A Frame

A-Frame houses were designed with a dramatic, sloping roof and cozy living quarters. A-frame style house is ideal for colder regions with lots of snow. A-Frame houses are generally triangular in shape and have steeply sloping rooms that often extend to the ground, front and rear gables, deep-set eves, many large windows on the front and rear facades, generally small amounts of living space with few vertical wall surfaces.

Cape Cod

The Cape Cod originated in the early 18th century as early settlers used half-timbered English houses with a hall and parlor as a model, and adapted it to New England’s stormy weather and natural resources. Cape house plans are generally one to one-and-a-half story dormered homes featuring steep roofs with side gables and a small overhang. They are typically covered in clapboard or shingles and are symmetrical in appearance with central door, multi-paned, double – hung windows, shutters, a formal, center-hall floor plan, hardwood floors and little exterior ornamentation.

Carriage House

Carriage houses get their name from the out buildings of large manors where owners stored their carriages. Today, carriage houses generally refer to detached garage designs with living space above them.

Chalet

Swiss-style Chalet house plans were introduced to America in the mid 1800’s by architect Andrew Jackson Downing and began appearing in Northeastern United States where their picturesque style fit in perfectly with the cold and snowy landscape. Constructed of rustic rough-cut wood, Chalet building plans often feature wide exterior galleries and balconies to view the countryside, large windows, a steeply overhanging roof, and elaborately cut decorative woodwork that gives this home its characteristic Alpine look.

Colonial

Colonial revival house plans are typically two to three story home designs with symmetrical facades and gable roofs. Pillars and columns are common, often expressed in temple-like entrances with porticos topped by pediments. Multi-pane, double-hung windows with shutters, dormers, and paneled doors with sidelights topped with rectangular transoms or fanlights help dress up the exteriors which are generally wood or brick. Additional common features include center entry-hall floor plan, fireplaces, and simple, classical detailing.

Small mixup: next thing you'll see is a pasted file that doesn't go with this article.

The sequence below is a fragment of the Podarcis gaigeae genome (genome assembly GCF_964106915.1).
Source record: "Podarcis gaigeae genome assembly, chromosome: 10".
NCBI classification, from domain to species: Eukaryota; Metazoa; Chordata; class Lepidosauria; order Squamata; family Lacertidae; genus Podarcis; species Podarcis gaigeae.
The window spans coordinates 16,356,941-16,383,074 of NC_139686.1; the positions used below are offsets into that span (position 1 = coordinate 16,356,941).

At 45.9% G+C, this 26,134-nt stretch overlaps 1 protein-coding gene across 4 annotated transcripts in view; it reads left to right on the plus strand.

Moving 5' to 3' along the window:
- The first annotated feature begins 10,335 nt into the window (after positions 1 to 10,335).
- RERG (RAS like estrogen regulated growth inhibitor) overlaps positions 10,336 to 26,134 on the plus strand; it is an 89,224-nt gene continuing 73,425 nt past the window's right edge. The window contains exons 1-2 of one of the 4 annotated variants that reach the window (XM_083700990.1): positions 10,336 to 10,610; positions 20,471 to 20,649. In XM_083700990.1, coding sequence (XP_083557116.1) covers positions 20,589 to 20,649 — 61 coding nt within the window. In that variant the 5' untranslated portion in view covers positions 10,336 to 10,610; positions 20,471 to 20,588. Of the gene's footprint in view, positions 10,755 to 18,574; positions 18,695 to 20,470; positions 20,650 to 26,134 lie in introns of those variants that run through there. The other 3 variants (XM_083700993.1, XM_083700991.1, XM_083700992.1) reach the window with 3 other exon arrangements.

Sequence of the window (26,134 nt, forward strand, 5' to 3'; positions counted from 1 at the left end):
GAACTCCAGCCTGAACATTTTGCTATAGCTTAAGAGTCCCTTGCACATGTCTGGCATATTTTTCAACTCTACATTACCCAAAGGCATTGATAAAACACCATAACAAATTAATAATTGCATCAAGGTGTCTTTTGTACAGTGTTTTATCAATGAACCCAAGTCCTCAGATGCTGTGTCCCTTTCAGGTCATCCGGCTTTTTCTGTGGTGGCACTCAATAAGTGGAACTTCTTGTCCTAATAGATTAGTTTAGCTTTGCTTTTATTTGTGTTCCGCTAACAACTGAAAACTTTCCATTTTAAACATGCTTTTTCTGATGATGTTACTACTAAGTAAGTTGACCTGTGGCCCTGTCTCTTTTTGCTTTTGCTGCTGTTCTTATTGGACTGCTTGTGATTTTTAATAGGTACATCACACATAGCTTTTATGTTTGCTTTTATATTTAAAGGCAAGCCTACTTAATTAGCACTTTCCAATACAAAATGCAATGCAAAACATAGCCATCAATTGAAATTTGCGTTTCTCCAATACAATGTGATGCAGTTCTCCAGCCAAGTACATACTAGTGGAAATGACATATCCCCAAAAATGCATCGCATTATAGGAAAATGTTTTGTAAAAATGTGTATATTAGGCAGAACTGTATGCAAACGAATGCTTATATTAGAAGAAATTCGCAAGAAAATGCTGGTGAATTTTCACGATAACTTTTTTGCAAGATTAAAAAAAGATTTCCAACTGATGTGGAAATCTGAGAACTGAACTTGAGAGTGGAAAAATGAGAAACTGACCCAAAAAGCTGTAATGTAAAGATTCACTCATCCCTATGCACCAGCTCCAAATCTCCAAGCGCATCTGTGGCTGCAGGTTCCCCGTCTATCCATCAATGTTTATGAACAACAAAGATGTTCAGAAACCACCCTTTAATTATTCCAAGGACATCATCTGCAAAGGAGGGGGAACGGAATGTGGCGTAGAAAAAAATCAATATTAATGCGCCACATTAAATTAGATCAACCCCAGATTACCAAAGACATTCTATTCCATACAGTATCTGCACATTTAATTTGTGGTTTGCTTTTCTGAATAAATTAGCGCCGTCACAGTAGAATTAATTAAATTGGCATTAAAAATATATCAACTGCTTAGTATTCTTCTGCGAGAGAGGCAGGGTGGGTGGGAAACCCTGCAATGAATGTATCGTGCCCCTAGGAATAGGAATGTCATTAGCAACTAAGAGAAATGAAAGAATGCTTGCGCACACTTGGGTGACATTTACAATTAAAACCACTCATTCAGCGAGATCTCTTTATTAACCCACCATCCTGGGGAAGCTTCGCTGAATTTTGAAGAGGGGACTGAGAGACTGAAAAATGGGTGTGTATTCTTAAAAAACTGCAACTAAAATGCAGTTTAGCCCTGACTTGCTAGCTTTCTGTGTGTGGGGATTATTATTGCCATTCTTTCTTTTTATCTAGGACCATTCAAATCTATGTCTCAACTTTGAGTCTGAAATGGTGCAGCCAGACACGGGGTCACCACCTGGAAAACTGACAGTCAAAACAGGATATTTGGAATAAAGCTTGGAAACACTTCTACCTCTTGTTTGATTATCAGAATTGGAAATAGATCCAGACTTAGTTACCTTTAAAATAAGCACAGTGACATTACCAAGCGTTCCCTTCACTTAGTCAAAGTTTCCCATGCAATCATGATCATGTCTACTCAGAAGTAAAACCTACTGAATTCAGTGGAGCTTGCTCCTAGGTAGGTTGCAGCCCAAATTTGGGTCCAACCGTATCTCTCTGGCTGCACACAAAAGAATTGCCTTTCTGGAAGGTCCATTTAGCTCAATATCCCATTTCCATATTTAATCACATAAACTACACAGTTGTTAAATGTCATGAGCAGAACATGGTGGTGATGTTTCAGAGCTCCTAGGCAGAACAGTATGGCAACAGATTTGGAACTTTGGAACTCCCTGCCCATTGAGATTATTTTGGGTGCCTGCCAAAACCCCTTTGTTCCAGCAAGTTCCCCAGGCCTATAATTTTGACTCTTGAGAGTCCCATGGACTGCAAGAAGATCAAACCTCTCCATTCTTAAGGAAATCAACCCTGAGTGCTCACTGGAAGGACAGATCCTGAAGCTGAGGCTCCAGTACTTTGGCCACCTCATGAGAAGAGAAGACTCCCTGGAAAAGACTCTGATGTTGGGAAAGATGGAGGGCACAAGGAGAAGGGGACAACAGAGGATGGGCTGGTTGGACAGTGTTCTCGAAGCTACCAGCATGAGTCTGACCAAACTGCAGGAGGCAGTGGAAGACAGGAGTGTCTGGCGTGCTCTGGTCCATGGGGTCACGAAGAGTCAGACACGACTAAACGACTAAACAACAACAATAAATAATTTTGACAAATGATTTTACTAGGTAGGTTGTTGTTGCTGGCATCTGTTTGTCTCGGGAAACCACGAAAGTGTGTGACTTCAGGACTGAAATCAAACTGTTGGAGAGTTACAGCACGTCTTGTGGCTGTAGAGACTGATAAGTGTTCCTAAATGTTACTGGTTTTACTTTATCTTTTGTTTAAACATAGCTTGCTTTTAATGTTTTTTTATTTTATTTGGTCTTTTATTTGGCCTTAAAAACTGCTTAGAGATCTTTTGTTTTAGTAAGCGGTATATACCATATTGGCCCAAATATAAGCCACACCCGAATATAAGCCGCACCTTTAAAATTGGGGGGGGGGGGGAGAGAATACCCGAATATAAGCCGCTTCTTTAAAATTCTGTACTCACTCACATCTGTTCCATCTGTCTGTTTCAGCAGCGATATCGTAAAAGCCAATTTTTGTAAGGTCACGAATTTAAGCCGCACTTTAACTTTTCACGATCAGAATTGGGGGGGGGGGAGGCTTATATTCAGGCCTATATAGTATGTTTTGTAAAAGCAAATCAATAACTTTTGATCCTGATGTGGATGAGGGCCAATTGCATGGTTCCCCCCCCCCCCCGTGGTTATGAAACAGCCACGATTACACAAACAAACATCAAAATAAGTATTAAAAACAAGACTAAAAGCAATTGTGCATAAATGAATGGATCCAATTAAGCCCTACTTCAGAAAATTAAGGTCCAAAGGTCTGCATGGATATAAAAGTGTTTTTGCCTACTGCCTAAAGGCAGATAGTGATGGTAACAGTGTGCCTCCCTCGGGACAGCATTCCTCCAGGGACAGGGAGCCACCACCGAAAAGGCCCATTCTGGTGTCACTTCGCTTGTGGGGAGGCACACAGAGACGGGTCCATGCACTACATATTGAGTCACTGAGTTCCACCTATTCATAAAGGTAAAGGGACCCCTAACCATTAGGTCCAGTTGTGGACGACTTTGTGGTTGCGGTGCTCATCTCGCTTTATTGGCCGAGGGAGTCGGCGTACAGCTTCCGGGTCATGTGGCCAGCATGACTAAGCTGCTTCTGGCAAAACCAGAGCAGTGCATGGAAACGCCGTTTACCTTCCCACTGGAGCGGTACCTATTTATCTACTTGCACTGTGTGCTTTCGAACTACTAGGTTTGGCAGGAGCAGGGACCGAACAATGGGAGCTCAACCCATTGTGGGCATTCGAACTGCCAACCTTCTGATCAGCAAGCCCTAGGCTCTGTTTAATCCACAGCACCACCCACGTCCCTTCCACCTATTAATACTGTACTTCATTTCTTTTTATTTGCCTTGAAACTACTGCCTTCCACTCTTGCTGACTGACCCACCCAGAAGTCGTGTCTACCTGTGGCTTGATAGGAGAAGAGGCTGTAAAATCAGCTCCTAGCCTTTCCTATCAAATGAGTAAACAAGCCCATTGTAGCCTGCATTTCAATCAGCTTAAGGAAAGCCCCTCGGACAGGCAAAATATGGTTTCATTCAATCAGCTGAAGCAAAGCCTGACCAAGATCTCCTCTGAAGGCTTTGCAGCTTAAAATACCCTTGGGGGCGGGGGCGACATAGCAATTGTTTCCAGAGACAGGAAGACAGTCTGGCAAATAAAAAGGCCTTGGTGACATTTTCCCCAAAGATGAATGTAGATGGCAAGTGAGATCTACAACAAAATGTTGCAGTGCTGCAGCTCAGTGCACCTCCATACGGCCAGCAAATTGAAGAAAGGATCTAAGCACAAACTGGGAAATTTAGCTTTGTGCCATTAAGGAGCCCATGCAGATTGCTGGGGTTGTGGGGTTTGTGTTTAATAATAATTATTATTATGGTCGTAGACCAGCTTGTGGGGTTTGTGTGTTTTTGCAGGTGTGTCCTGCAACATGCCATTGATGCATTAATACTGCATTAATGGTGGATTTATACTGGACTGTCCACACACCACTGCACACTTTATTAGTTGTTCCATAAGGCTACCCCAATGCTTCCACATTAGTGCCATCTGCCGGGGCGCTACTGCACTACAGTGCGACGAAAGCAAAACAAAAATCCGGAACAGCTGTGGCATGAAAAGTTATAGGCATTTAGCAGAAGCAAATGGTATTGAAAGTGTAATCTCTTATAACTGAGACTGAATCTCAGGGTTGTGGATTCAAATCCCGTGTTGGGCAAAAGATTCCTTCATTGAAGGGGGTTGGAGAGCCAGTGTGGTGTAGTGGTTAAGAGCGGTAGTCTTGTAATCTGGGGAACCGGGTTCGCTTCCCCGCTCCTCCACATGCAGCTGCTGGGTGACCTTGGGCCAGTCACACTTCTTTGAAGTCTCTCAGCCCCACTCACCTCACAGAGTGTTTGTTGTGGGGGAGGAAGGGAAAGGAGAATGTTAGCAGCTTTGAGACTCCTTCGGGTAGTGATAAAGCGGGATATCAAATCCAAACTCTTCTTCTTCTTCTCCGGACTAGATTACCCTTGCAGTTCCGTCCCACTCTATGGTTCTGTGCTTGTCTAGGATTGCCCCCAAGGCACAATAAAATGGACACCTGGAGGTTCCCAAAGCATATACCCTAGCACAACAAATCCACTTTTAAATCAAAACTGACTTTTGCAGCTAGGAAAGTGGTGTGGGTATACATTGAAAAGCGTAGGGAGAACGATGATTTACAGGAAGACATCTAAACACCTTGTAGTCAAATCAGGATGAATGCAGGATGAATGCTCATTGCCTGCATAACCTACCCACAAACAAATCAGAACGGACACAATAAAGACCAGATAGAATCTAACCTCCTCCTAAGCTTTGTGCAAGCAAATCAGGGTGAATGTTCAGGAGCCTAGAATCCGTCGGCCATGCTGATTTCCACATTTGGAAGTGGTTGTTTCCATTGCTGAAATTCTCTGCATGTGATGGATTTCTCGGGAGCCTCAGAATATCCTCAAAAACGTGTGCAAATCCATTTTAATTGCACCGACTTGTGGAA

Contemporary

The common characteristic of this style includes simple, clean lines with large windows devoid of decorative trim. The exteriors are a mixture of siding, stucco, stone, brick and wood. The roof can be flat or shallow pitched, often with great overhangs.

Cottage

A cottage is typically a smaller design that may remind you of picturesque storybook charm. Sometimes these homes are referred to as bungalows.

Craftsman

A backlash against the elaborate Victorian style of the turn of the 20th century, the Craftsman house displays the honesty and simplicity of a truly American house. Its main features are a low-pitched, gabled roof (often hipped) with a wide overhang and exposed roof rafters. Its porches are either full or partial width, with tapered columns or pedestals that extend to the ground level. A combination of natural materials, such as wood and stone, are used; and often a combination of more than one type.

Dutch Colonial

Dutch Colonial is a style of American domestic architecture, primarily characterized by gambrel roofs having curved eaves along the length of the house. Modern versions built in the early 20th century are more accurately referred to as “Dutch Colonial Revival,” a subtype of the Colonial Revival style. Central to the style is a broad gambrel roof with flaring eaves that extend over the long sides, resembling a barn in construction. Earlier homes were a single room, with additions added to either end (or short side) and very often a porch along both long sides. Typically, end walls were made of stone and a chimney was located on one or both ends. Common were double-hung sash windows with outward swinging wood shutters and a central double Dutch door.

Farmhouse

Going back in time, the American farmhouse reflects a simpler era when families gathered in the open kitchen and living room. This version of the country house usually has bedrooms clustered together and features the friendly porch or porches. Its lines are simple. They are often faced with wood siding.

French Country